- If your three-phase transformers break in the middle of a load, all 3 coils shutdown.
- A three-phase transformer’s faulty winding requires repair or replacement of all parts. In single-phase transformers, only the faulty part has to be changed.
To construct a three-phase transformer, three single-phase transformers are wound on a single core.
The components are subsequently placed in a dielectric oil-filled container by the manufacturers.
The oil in the system regulates the temperature. There are four well-known forms of three-phase connections:
- Delta to Delta is a popular for industrial use.
- Delta to Wye is popular for commercial and industrial use.
- Wye to Delta is popular for high-voltage transmission line.
- Wye to Wye is generally uncommon as harmonics and voltage regulation are useful.
What Size Of Transformer Do I Need?
The voltage of the transformer is calculated by multiplying the second-wave voltage by the needed amps. Divide transformer V by transformer secondary voltage to find transformer currents.
Making a Transformer Size Calculation?
To make a three-phase transformer calculation, you need to know the units involved.
- VA represents Volts-amperes while kVA represents kilovolts-amperes.
- These units are the sizing reference for every transformer and represent the apparent power of the device.
- Apparent power differs from absolute power or real power represented by Watts.
- Volts is the electromotive force present in a current, while Amperes represents the load current.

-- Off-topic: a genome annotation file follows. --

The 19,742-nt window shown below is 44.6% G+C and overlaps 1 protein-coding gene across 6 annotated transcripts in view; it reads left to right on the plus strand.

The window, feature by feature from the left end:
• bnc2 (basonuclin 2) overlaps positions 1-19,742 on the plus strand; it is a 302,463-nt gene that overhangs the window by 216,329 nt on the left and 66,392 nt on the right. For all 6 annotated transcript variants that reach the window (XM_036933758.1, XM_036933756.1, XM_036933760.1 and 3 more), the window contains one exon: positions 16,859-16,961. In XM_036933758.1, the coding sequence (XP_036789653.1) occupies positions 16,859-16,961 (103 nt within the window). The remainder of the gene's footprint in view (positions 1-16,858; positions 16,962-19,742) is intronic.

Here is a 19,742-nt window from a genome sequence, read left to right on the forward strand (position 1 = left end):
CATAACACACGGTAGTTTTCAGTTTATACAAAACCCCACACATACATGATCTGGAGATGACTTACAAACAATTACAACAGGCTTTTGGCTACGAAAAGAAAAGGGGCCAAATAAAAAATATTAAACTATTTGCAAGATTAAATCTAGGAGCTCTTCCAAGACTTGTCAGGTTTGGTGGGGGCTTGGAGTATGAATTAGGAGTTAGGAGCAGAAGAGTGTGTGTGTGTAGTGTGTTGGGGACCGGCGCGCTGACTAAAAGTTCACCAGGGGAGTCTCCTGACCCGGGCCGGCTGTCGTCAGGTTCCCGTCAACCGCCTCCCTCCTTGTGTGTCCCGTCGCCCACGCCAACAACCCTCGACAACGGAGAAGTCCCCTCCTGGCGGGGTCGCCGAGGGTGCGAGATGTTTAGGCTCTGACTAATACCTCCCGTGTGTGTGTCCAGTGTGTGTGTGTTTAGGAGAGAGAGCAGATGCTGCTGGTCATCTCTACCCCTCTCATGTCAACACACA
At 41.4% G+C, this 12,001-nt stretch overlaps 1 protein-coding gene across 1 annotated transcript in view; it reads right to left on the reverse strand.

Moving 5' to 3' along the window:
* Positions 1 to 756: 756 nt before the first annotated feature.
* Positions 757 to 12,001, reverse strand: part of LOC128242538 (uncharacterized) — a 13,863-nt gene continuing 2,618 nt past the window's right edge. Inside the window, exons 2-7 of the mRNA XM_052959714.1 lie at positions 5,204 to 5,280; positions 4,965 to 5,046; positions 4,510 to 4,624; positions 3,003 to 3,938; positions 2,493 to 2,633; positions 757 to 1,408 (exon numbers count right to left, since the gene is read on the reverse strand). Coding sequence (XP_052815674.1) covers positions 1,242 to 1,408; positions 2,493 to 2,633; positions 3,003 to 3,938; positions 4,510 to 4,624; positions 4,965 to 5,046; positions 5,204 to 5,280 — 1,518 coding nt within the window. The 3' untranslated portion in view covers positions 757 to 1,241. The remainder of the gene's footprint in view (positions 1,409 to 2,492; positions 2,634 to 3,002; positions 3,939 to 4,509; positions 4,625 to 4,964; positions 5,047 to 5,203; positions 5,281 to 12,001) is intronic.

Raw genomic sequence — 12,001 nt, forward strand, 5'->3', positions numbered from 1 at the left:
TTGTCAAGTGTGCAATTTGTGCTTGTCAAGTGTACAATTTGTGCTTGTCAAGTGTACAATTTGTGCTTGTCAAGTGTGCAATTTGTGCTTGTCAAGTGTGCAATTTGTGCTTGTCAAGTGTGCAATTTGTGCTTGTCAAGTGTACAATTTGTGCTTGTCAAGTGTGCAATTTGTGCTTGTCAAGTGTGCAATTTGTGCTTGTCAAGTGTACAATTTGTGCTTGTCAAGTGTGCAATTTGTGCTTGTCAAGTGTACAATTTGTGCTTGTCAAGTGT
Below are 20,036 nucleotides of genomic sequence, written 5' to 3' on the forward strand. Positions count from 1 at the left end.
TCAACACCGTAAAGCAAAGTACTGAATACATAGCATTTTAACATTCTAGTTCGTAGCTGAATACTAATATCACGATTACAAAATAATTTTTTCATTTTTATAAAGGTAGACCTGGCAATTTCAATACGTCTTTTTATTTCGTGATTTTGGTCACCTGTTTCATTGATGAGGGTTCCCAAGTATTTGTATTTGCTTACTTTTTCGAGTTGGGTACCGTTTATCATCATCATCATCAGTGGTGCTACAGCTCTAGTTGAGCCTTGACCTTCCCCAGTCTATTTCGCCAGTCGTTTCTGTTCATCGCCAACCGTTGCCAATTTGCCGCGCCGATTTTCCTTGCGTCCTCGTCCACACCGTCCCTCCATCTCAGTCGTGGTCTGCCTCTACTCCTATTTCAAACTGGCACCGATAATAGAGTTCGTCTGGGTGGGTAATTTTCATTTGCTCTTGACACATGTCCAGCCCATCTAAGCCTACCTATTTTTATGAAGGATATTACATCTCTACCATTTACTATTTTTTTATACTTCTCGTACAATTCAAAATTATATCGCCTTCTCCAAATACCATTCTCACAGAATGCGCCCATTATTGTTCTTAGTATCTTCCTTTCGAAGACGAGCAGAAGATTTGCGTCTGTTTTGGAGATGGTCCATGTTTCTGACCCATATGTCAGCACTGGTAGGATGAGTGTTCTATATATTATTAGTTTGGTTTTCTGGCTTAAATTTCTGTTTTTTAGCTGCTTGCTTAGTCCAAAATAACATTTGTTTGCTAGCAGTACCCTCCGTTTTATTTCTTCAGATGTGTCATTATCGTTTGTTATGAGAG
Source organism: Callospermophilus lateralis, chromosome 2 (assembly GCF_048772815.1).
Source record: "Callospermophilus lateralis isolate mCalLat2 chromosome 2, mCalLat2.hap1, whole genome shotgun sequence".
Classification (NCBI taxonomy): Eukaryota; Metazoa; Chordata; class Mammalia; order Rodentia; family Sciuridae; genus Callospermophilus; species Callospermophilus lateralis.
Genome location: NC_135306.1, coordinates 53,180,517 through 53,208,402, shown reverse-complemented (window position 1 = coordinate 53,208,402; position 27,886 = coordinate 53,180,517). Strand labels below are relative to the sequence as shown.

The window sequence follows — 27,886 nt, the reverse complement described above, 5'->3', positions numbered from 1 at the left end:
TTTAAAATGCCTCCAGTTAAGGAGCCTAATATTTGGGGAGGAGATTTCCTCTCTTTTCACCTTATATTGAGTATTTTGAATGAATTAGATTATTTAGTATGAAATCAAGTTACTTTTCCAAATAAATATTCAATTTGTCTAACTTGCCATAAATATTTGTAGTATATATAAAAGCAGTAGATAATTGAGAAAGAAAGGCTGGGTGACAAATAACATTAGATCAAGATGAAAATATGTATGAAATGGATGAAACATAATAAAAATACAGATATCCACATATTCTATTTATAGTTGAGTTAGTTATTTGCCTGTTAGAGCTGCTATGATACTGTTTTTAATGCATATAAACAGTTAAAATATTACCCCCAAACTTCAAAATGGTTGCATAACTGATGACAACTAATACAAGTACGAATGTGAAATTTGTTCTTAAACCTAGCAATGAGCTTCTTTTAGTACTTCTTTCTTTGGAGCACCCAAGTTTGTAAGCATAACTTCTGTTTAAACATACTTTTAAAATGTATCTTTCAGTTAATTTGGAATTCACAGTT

How To Calculate kVA?
- Look for the Load Voltage (Volts)
- Determine the load current (Amperes)
- Check line voltage
- Last, know which phase design you are using, whether single or three phases.
Use the formula here accordingly:
- Single-Phase: Volts x Amps /1000 = kVA
- Three-Phase: Volts x Amps x 1.732 /1000 = kVA
How To Use Three-Phase Transformer Calculation?
Sometimes you need to size a single phase transformer or three-phase transformer, and the KVA rating is the only parameter.
With simple equations, you can determine the correct transformer size.
This equation is the basic transformer formula applied in sing-phase designs:
Volts x Amps / 1,000 = kVA
However, add an extra component when computing a three-phase transformer: the square root of 3 (√3) or 1.732.
This constant is required for three phases, as coils could not simultaneously produce a constant amount of power.
Here, it represents three phases of AC handled by the system, where each line is 120 degrees apart.
Volts x Amps x √3 / 1,000 = kVA
As an example, if you have a 120 voltage and 50 amps for a three-phase system.
120 x 50 x 1.732 / 1,000 = kVA
= 10.392 kVA ~ 11kVA
Rounding up gives you a whole number of 11kVA.
15kVa is of the standard and nearest option here.
Note: Although anything higher than a required kVA can handle lower loads, it pays to be practical in your calculations.
• You don’t want to overkill a load by using a transformer exceeding required ratings.